More than 2.5 million Canadians are currently living with cataracts. A progressive condition often associated with aging populations, a cataract can cause significant visual changes and in some extreme cases, total vision loss. It’s the second leading cause of blindness in the world.
Cataracts develop and worsen over time. The lens of the eye, which is naturally clear, starts to harden and yellow, causing visual clouding. As the condition progresses, the clouding of the eye obstructs the retina, making it harder for light to reach it. This is why most patients don’t notice visual disturbances until it becomes much more difficult to see.
Types of cataracts
- Nuclear cataracts are the most commonly occurring type and most often age-related. This type of cataracts takes years to form, so the onset is often gradual and harder to detect.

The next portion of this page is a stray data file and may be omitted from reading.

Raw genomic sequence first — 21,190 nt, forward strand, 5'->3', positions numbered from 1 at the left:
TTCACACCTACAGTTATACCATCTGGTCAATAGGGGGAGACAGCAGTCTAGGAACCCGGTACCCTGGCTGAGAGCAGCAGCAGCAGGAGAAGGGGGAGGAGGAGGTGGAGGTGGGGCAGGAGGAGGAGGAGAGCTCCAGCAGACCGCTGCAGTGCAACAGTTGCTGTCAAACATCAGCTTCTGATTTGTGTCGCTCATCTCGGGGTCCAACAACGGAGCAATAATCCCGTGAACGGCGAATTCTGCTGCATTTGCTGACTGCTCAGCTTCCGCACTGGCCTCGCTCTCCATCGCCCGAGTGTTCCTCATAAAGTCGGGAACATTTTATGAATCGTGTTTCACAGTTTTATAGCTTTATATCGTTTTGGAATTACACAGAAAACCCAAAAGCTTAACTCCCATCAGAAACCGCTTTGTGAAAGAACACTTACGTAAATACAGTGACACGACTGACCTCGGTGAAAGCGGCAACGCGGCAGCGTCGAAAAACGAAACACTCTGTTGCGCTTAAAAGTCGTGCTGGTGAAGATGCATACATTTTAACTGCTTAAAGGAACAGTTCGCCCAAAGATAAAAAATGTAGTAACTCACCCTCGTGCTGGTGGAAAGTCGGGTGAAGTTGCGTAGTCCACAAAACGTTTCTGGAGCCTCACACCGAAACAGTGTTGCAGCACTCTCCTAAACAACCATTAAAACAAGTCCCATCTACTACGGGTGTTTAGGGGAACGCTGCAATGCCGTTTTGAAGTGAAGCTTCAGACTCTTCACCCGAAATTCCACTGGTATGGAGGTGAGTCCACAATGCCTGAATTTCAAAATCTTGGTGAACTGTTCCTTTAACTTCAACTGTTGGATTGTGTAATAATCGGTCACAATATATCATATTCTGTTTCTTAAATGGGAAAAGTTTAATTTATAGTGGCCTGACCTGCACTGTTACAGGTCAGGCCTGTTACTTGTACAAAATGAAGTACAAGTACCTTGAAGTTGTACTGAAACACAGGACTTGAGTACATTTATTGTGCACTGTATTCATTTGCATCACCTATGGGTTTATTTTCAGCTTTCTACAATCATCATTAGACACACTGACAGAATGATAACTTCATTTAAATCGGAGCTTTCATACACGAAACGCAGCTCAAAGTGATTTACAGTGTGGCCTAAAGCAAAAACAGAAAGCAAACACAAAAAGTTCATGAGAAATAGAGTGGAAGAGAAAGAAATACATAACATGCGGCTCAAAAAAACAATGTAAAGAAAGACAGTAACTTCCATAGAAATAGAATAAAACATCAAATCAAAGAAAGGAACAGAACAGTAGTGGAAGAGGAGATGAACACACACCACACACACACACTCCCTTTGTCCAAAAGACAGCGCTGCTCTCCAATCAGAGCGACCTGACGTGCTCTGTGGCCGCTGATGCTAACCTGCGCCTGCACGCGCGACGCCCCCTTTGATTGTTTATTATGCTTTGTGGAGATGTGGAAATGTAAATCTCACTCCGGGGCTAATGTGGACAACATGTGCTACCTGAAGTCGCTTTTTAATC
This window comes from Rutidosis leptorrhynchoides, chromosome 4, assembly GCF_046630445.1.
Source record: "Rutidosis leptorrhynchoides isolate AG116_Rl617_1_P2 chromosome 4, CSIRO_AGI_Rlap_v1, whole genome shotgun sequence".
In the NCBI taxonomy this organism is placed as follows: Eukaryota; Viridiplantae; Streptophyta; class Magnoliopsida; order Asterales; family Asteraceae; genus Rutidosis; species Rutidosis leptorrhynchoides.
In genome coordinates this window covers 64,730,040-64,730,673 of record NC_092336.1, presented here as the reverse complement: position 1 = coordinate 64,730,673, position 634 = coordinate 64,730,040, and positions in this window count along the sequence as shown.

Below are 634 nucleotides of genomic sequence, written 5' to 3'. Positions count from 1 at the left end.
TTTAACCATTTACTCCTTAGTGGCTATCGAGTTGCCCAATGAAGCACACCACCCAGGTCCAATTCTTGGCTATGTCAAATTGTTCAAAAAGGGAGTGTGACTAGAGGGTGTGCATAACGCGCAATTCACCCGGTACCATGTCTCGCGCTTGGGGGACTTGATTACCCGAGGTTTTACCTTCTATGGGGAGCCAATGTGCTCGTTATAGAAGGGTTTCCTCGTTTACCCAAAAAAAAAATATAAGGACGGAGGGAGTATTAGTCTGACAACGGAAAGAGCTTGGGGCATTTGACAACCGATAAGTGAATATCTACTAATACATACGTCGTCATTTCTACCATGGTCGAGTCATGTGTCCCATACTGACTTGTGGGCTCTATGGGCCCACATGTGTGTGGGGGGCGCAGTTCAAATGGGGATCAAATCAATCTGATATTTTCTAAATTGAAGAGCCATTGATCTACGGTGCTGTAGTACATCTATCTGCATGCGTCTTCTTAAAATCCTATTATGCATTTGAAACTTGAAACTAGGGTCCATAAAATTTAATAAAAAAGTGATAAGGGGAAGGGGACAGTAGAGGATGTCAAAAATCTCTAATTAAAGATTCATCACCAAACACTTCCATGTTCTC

- Cortical cataracts develop outside the edge of the lens, inside its cortex. The cortex is composed of water and proteins. Changes in the water and proteins can cause fissures, scattering light as it enters and resulting in blurred vision. This type of cataract often occurs in patients with diabetes.
- Posterior subcapsular cataracts start as a small, cloudy areas in the back of the lens surface, forming beneath the lens capsule. This type of cataract most often develops in individuals with diabetes, extreme nearsightedness, or retinitis pigmentosa. It can progress very rapidly (within months).